Pgmedia, Inc. v. Network Solutions, Inc., 97 CIV.1946 RPP.

CourtUnited States District Courts. 2nd Circuit. United States District Courts. 2nd Circuit. Southern District of New York
Citation51 F.Supp.2d 389
Docket NumberNo. 97 CIV.1946 RPP.,97 CIV.1946 RPP.
PartiesPGMEDIA, INC. D/B/A Name.Space™, Plaintiff, v. NETWORK SOLUTIONS, INC. and the National Science Foundation, Defendants.
Decision Date16 March 1999
51 F.Supp.2d 389
PGMEDIA, INC. D/B/A Name.Space™, Plaintiff,
NETWORK SOLUTIONS, INC. and the National Science Foundation, Defendants.
No. 97 CIV.1946 RPP.
United States District Court, S.D. New York.
March 16, 1999.

Paul, Weiss, Rifkind, Wharton & Garrison, New York by Daniel Lefell, Blumenfeld & Cohen, Washington, DC by Gary M. Cohen, Glenn Manishin, for Plaintiff.

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Sullivan & Cromwell, New York by William M. Dallas, Jr., Anthony Candido, Hanson & Malloy, Washington, DC by Philip L. Sbarbaro, for Defendant Network Solutions, Inc.

Mary Jo White, United States Attorney for the Southern District of New York, New York by Steven Haber, for Defendant National Science Foundation.


ROBERT P. PATTERSON, Jr., District Judge.

Now pending before the Court are the motion of plaintiff PGMedia, Inc., d/b/a name space™ ("PGM") for summary judgment on Count VI of its second amended complaint, a claim for declaratory judgment1; the cross-motion for summary judgment on Count VI of defendant Network Solutions, Inc. ("NSI"); and the cross-motion of defendant National Science Foundation ("NSF" or "the Government"2 ) for an order staying this matter or, in the alternative, for summary judgment as to Count VI. For the reasons set forth below, PGM's motion is denied as to both defendants; NSI's cross-motion is granted; and NSF's cross-motion for summary judgment is granted.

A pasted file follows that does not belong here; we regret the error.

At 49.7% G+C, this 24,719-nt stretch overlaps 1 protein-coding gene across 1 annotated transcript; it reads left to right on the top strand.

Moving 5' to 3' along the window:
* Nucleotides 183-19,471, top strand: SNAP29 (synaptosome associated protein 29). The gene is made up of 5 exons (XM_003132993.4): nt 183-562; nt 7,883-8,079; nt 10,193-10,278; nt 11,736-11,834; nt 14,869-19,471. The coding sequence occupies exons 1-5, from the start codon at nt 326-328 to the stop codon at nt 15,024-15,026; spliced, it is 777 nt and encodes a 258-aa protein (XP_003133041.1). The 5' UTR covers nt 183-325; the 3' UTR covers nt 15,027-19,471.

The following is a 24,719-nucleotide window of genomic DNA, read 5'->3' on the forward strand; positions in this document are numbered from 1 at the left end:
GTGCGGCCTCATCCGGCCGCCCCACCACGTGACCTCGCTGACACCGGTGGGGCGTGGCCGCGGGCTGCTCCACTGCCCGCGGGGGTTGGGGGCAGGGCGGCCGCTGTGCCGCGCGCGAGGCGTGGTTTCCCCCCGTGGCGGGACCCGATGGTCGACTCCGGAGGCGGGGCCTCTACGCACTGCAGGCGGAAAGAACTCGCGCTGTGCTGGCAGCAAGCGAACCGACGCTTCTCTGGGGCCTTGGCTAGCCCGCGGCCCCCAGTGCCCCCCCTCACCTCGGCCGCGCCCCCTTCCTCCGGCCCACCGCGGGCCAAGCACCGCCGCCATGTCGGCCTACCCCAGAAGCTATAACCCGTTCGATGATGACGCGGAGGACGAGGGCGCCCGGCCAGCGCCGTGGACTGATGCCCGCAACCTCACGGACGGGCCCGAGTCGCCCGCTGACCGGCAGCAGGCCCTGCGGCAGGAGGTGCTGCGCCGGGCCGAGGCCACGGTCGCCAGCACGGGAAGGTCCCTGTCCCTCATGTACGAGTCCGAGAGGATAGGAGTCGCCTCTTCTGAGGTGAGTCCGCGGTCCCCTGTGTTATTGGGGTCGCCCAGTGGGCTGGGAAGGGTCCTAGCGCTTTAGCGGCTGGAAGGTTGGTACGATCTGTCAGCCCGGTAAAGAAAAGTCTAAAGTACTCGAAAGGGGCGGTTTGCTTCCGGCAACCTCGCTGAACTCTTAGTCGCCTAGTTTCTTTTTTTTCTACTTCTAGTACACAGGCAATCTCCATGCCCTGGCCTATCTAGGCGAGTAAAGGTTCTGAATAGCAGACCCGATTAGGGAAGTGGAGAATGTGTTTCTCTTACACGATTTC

This complaint seeks to change the control of the vast network of computer networks known as the Internet. More specifically, it is a case concerning the authority to register domain names on the Internet. Domain names are something akin to mail addresses. But unlike real space, in cyberspace there is no logical connection between one's address and one's physical location on a defined map such that the address is easily discernable. Instead, in cyberspace one can choose virtually any domain name, with certain limitations. One limitation is that the domain name can end with one of only a handful of so-called top level domains ("TLD's").3

There are currently seven generic TLD's ("gTLD's"): ".com," ".edu," ".gov," ".int," ".mil," ".net," and ".org." (Strawn Decl. ¶ 20.)4 A complete Internet domain name consists of groups of alphanumeric characters, each known as a string, separated by a period, which is known and pronounced as "dot." The last string-the farthest to the right-is a TLD. (Graves Decl. ¶ 13.) Thus, for example, the Internet site for the Southern District of New York can be found at "," and the domain name of National Public Radio is "" Each string can be up to 63 characters in length, but the overall domain name can be no longer than 255 characters. (Strawn Decl. ¶ 18.) There are approximately 2.4 million domain names with the .com TLD but less than 400,000 with .org, .net, .edu, and .gov combined. (Strawn Decl. ¶ 40.)

Computers on the Internet do not actually find each other using domain names like Instead, they use a number known as an Internet Protocol or IP number. Each entity connected to the Internet has one or more unique IP numbers, separated by periods; the overall IP